This originally appeared in Box + Papers, GQ staffer Cam Wolf’s watch newsletter. For more stories like it, hit the link and subscribe.
The watch world feels slightly inebriated right now: things are getting fun as hell. As enjoyable as it is to argue about mainsprings, hand-finished bridges, and gear trains—not that fun, TBH!—the hobby seems to be moving in a sexier and more design-forward direction. And I’m not (just) referencing Tony Traina’s thigh!! I’m talking about the way that runway-grade fashion watches are starting to court serious collectors who once turned their noses up at the very same pieces. Now, vintage fashion watches—from the likes of Pierre Cardin, Balmain, and Dior—are here to spike the watch world’s punch bowl.
James Lamdin of New York-based watch shop Analog:Shift says he never would have bought pieces like these 10 years ago. “Not a chance,” he says. Fashion watches were radioactive goo, (or maybe, less dramatically, Dasani water) to all but the most open-minded collectors. There was simply no market for them. Now, though, when an opportunity came up to purchase a set of 20 pieces made by the famous French designer Pierre Cardin, Lamdin jumped at it. The pieces come from Cardin’s Espace collection and are inspired by space (pronounce it spah-che). And while they were produced in 1971, these watches somehow feel like a breath of fresh air in 2023: They come with such luscious curves, bubbly cases, and out-there designs it’s hard to believe they were designed in the same universe that produced the Rolex Submariner.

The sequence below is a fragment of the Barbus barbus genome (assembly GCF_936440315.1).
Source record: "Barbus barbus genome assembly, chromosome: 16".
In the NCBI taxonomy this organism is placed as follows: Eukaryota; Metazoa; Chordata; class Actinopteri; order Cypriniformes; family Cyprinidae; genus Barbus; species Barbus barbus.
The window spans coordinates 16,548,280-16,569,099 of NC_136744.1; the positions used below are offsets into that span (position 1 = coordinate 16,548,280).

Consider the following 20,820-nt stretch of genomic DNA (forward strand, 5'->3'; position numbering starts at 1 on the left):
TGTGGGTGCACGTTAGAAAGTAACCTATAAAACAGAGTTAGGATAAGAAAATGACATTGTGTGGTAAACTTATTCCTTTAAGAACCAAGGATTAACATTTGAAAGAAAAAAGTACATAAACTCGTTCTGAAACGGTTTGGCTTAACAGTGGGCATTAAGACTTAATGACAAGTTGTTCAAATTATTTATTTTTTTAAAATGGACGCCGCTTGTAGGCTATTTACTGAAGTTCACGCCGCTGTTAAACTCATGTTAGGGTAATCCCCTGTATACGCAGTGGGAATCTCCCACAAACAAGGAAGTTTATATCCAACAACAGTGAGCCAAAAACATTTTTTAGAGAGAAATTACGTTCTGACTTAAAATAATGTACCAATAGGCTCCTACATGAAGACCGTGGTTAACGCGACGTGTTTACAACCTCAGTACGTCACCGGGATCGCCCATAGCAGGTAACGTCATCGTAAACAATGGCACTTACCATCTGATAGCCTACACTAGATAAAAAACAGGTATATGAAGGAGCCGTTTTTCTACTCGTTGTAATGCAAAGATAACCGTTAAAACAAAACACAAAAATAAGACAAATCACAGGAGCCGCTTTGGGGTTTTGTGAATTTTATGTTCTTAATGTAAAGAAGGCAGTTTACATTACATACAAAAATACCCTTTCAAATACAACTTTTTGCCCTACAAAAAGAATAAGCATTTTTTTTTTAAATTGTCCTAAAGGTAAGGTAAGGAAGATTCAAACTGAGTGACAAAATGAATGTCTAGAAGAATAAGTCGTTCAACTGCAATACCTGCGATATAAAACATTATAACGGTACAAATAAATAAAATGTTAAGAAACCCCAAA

Let’s zoom out briefly.
A lot has been written about fashion watches—meaning watches produced by fashion brands, rather than watch companies—over the years. Hodinkee’s rather famous series on the history of modern horology dedicated an entire section to fashion watches. But this examined watches as fashion—the idea of buying up cheap quartz pieces from places like Swatch and creating a whole “watch wardrobe.” Consumers were encouraged to change out what was on their wrists the same way they might switch T-shirts or sneakers. We’re also in the midst of a different fashion-watch revolution, one that’s sending well-made Hermès and Chanel wristwatches to the top of collectors’ wishlists. The resurgence of retro fashion watches is something else entirely.
What’s unusual about watches like the ones from Pierre Cardin is that in the midst of the quartz crisis, when many brands were taking advantage of the new technology to mass-produce cheap timepieces, these fashion-brand tickers arrived defiantly with mechanical movements. They use a rare formula in this world, Lamdin says: “They’re fun, they don’t take themselves too seriously, and they’re mechanical. So there’s a little bit of horological cred there and then a ton of design cred.” Sometimes, when it comes to horological cred, you only need a sprinkling—at least when the watches look this good. (One guess as to why designers in the early ‘70s kept on using mechanical movements despite the advent of quartz? The watch industry was booming just before the crisis hit and the ability to produce watches was at an all-time high.)